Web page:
CRTC pushes cable providers, public to tell all about new $25 basic TV packs

The CRTC is calling on cable providers to publicly explain their $25 basic TV packages at hearings in September — but members of the public with something to say about the so-called "skinny" packages can weigh in online.

TV providers will testify at a public hearing in September

Everyone is getting a say about the controversial $25 basic TV packages — from the TV providers to the public. (Chris Ratcliffe/Bloomberg)

The CRTC is making cable providers publicly explain their $25 basic TV packages.

The broadcast regulator and a consumer group have received hundreds of complaints about the CRTC-mandated TV plans. 

Now the commission has announced it will hold public hearings starting on Sept. 7 to discuss how the controversial TV deals are panning out.

So far, Bell, Rogers, Shaw, and Vidéotron all must testify at the hearings.

"The CRTC wants to ensure that they are offering the new options to Canadians in a manner that is consistent with its regulations and the spirit of its policy," said the commission in a statement.

Interested consumer groups who qualify will have a chance to testify as well.

The CRTC also announced that the public can now begin submitting their own comments about the basic packages.

As part of the licence renewal process, the CRTC asked the television providers detailed questions about their basic plans and then published the answers online.

Canadians can now peruse the answers and comment on them electronically or by mail by June 23. 

However, CBC News discovered the responses by the cable companies were not easy to dig up on the CRTC's website.

Searching for answers

The cable companies' answers are tucked away at the bottom of a lengthy CRTC document.

After CBC News highlighted the problem, the CRTC responded that it was working on a solution.

At 8 p.m. ET tonight, a new direct link to the TV providers' answers will be posted on a CRTC news release to the media. 

"Thank you for bringing it up, the fact it was kind of hard to find," said spokeswoman Patricia Valladeo. She added that the commission is making every effort to involve the public in CRTC matters.

"We are trying to make that outreach, to reach Canadians," she said.

Valladeo also pointed out that people don't necessarily have to comment on the answers provided by the cable companies. Instead, they can express their own thoughts about the $25 basic TV packages.

TV companies answer

The CRTC introduced regulations last year that required service providers to offer an affordable "skinny" basic TV package for $25 or less by March 1. They also had to let customers top up the plan with individual pick-and-pay or small channel bundles.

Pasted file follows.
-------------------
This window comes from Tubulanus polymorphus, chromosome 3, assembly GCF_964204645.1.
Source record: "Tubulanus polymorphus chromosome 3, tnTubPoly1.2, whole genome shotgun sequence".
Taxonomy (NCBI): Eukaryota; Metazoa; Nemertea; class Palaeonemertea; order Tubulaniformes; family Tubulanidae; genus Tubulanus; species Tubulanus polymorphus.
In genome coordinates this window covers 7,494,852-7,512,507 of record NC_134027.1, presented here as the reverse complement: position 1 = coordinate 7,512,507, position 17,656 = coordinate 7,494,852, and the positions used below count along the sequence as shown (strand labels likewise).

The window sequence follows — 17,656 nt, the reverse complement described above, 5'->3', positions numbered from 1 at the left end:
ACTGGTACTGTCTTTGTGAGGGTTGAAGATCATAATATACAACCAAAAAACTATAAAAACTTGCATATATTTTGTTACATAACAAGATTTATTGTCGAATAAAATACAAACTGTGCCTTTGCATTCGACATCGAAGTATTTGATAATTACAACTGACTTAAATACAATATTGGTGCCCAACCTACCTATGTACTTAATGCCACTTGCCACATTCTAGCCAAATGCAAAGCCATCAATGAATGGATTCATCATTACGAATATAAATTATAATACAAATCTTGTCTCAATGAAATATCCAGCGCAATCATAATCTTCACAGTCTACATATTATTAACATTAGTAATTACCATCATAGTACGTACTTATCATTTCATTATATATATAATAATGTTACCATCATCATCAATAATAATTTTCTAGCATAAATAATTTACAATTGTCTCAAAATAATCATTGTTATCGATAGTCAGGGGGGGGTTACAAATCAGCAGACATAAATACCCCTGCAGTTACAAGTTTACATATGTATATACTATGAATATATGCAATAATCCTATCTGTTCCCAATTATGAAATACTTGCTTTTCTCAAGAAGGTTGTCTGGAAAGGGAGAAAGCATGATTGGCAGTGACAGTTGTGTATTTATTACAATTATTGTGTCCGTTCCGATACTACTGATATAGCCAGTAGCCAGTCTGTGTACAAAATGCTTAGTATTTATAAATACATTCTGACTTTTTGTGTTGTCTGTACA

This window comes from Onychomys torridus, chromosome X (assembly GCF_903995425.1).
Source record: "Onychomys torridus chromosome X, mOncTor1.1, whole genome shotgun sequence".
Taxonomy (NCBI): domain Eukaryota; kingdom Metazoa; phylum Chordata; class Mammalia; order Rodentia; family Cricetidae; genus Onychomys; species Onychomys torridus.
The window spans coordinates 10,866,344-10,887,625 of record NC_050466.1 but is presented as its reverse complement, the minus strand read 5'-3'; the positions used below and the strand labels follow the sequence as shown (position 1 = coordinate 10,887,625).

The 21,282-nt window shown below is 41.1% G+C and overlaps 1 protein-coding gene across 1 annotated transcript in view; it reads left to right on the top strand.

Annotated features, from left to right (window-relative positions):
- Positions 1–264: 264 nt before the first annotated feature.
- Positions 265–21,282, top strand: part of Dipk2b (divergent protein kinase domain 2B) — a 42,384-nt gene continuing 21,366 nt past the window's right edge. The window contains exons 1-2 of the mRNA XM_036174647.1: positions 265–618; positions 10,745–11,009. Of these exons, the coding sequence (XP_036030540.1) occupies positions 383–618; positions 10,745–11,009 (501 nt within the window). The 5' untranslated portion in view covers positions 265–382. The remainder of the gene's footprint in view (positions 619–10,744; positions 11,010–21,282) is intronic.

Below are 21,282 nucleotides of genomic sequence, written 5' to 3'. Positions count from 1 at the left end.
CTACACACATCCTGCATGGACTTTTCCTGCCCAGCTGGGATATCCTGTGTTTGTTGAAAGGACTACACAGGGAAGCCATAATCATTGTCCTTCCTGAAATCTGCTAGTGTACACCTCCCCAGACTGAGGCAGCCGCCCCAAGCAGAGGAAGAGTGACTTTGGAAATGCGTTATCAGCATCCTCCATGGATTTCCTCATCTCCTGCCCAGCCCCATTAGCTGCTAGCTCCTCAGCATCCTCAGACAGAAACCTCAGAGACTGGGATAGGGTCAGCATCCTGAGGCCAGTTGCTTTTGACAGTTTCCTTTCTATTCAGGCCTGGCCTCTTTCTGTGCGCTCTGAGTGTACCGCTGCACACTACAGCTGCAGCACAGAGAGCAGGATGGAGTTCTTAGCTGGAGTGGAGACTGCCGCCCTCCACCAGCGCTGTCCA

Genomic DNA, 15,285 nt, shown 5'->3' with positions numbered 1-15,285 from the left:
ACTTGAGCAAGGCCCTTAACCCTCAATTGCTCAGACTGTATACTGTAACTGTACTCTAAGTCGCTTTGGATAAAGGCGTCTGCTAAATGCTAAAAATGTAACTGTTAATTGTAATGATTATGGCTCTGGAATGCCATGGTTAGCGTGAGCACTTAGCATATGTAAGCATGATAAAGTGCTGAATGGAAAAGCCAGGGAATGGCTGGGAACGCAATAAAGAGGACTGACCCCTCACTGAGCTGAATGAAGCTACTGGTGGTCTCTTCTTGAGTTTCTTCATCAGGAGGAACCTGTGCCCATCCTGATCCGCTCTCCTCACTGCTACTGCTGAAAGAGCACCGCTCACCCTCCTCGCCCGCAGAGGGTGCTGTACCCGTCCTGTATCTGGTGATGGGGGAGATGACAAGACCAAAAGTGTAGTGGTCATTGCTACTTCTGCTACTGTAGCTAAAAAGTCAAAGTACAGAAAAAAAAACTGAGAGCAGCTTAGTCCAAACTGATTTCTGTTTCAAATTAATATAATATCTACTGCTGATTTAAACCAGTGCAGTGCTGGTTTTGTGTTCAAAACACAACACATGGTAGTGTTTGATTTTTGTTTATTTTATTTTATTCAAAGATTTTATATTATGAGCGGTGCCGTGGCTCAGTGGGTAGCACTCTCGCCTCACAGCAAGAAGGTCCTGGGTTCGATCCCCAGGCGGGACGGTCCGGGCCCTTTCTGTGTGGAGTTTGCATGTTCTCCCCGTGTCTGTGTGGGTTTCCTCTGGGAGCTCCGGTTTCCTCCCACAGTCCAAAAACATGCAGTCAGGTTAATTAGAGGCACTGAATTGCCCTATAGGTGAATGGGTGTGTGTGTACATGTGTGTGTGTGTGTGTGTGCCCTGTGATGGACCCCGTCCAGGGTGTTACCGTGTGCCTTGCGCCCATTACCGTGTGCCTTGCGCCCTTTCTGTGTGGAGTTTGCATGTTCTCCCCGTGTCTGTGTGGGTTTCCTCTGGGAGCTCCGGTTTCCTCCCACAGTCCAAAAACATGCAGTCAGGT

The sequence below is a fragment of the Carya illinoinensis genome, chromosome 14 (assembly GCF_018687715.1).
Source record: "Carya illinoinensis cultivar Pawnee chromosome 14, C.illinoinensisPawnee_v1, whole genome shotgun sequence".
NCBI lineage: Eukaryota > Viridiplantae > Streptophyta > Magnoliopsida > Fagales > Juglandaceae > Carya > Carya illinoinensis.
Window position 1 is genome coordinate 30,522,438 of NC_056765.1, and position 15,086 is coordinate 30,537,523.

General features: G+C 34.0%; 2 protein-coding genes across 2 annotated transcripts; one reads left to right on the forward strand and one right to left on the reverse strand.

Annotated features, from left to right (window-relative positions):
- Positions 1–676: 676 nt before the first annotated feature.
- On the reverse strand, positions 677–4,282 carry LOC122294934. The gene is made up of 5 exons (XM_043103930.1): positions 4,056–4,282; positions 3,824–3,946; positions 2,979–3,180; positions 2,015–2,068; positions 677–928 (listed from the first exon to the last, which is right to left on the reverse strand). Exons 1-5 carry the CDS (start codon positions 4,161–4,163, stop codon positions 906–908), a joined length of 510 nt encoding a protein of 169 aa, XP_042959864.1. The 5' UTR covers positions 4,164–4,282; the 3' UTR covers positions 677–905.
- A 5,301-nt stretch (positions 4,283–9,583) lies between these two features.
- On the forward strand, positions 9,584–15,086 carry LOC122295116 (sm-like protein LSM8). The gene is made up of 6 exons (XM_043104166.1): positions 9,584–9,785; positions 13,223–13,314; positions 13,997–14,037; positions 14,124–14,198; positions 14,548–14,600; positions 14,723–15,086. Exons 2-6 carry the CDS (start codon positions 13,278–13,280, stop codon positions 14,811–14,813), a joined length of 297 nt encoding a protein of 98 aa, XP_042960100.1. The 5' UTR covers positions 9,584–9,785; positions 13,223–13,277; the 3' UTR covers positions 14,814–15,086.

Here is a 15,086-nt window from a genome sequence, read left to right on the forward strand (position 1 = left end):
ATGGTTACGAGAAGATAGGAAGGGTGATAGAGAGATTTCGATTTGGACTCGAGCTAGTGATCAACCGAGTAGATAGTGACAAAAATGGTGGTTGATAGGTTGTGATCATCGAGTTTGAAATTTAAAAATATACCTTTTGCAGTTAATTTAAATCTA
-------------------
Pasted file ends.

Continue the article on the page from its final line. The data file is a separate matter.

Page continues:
CBC News combed through the current answers provided online by major providers Bell, Rogers, and Shaw about their new basic TV plans.

None publicly provided the number of customers who signed up, saying it was sensitive competitive information.

Rogers also didn't make public the number of complaints it had received, citing the same reason.

Shaw said it had received a total of 49 complaints for its cable and satellite basic TV plans. Complaints included those made to the CRTC and those that focused on pick-and-pay services.

Bell said it received only seven complaints about its basic TV package.

Complainants cite extra fees 

The Consumers' Association of Canada told CBC News it has received hundreds of complaints about the new TV plans. The association says a major customer beef is that when extra fees are added, the deals can become too pricey.

For example, customers purchasing Bell's basic Fibe Starter pack also have to shell out for the telecom's internet service plus PVR rental.

According to Bell's response to CRTC questions on pricing, its basic $24.95 Starter pack can actually total around $100 a month. That cost includes $60 a month for internet in Ontario and doesn't factor in the $199.95 installation fee.

In its answers to the CRTC, the telecom provided a detailed explanation why its basic customers must also purchase Bell internet. The company noted that Fibe TV requires an internet connection and that the two Bell services are always sold together.

That's because, explained the company, it's cost-efficient and without Bell internet "key features of our [TV] service would not work."

Bell also noted that its basic Starter pack is not eligible for any discounts or promotions, explaining that "these are marketing decisions."

Rogers also noted that its new $24.99 basic Starter pack could not be bundled at a discount with other services.

Shaw did not appear to note in its response to the CRTC the lack of discounts offered with its $25 basic Limited TV plan.

A spokesperson explained to us that some Limited customers do get a discount — at this moment, new customers buying $40 or more worth of extra add-ons with the basic TV deal.


Sophia Harris

Business reporter

Based in Toronto, Sophia Harris covers consumer and business for CBC News web, radio and TV. She previously worked as a CBC videojournalist in the Maritimes where she won an Atlantic Journalism Award for her work. Contact:


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